Senior Cleric Calls on US to Win Confidence of Iranian Nation

News ID: 217582 Service: Politics
آیت الله مکارم

TEHRAN (Tasnim) – A senior Iranian cleric in Qom on Wednesday advised the US President Barack Obama to revise his dialogue in his reference to Iran, if he is truly after reaching a meaningful agreement with Tehran.

Grand Ayatollah Nasser Makarem Shirazi referred to the often repeated US president’s unfriendly comments against Iran, expressing surprise that a major world power humiliates itself to such a great extent just to please the Zionist regime.

“If the US president wishes to reach an agreement with Iran he must use a different literature, because his words today merely please the Zionist regime, like when he says the United States’ main concern is ensuring Israel’s security,” he said.

“It is highly surprising that America is so much humiliated, belittled, and incompetent in dealing with a little regime," he said.

The senior cleric further said that it is off-putting to hear a US president say that his country’s main concern is providing security for Israel.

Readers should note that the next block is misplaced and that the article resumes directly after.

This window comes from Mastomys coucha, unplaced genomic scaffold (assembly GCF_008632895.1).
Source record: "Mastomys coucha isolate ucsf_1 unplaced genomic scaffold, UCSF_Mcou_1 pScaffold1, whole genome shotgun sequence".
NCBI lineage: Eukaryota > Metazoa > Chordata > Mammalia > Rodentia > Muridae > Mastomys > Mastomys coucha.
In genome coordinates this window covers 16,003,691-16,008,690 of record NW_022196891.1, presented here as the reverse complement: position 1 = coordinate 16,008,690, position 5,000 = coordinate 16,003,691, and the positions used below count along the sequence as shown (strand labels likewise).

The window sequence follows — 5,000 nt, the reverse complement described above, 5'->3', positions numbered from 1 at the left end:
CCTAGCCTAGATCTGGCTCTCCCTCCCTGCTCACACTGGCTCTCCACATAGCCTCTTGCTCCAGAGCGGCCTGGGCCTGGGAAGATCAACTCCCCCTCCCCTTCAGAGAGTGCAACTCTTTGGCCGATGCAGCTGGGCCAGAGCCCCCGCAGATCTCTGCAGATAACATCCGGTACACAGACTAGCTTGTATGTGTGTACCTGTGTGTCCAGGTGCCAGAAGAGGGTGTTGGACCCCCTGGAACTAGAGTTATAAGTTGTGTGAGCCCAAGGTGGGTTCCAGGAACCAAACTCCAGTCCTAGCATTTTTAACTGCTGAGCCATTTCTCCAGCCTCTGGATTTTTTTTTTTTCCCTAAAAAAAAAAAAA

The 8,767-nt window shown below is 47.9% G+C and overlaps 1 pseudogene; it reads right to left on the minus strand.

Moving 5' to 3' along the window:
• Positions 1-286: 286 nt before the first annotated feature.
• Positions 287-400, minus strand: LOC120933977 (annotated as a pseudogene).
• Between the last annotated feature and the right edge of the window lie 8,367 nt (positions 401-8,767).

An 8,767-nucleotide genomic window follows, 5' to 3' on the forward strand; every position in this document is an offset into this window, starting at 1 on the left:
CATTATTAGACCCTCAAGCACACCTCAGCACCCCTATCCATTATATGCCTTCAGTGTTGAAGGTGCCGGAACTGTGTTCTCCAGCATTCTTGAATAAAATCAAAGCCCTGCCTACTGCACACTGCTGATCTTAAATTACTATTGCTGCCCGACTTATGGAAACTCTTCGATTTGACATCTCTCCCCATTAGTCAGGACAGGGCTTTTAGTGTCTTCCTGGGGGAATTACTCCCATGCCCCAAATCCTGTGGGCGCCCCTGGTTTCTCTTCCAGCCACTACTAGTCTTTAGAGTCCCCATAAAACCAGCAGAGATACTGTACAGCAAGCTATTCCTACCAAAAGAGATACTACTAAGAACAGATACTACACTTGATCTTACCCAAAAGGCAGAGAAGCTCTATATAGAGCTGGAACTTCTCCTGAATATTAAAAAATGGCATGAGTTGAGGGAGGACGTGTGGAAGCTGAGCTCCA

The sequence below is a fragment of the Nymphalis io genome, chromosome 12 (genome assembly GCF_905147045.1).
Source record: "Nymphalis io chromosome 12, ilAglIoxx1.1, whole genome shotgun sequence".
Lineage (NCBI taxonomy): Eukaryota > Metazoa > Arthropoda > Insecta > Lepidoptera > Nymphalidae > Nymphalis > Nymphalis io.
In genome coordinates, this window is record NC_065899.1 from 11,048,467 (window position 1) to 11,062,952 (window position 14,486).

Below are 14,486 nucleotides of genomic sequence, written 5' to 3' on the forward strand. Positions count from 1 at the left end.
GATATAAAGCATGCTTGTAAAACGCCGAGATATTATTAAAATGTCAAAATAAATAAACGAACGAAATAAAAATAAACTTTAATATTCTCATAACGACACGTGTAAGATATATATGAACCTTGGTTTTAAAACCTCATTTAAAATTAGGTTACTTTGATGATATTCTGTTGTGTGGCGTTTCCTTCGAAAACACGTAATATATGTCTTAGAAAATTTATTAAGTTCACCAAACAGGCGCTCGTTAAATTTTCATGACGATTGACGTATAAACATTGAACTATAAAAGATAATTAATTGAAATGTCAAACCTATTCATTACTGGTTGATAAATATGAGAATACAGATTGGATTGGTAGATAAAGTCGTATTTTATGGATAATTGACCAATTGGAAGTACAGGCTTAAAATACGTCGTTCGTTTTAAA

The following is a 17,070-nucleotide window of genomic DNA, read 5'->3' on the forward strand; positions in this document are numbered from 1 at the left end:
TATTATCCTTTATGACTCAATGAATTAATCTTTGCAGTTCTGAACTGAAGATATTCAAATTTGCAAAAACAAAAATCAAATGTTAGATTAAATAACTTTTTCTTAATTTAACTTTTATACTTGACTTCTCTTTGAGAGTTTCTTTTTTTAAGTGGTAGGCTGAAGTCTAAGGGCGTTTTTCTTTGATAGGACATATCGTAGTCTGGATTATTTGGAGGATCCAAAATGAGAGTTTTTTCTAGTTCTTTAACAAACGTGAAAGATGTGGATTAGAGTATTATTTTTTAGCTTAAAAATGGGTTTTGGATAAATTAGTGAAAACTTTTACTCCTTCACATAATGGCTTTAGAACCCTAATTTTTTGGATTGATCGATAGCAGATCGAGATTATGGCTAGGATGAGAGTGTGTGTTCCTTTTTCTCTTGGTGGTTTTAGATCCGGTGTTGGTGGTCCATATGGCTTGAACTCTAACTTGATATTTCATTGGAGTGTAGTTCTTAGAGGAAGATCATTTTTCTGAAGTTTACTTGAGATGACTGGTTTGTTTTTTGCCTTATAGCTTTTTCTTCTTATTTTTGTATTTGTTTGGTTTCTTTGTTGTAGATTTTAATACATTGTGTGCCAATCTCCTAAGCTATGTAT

“The US should change its literature (in addressing Iran), since otherwise the wall of distrust between them and us will turn into hatred, and the Iranians would start hating them,” he stressed.

This comes as US President Barack Obama has tried to allay the fears of many Israelis and some Americans that his administration last month promised to ease economic pressure too much in return for too few Iranian concessions.

In exchange for Iran agreeing to limit certain aspects of its nuclear activities and allow more inspection of its nuclear facilities, the six world powers have agreed to impose no new sanctions on Iran and to suspend some existing ones on its trade in petrochemicals, automobiles, gold and precious metals, civil aviation parts, and food and medicine.

US relations with Israel have been strained since the interim deal was reached last month between Iran and six world powers, the US, Russia, China, Britain, France and Germany.

Israeli Prime Minister Benjamin Netanyahu called the deal reached in Geneva an “historic mistake” and believes that giving any sanctions relief is dangerous.

The comment nevertheless pointed to the difficult talks that await as the US and its negotiating partners — Britain, China, France, Germany and Russia — work toward a final pact next year.

 

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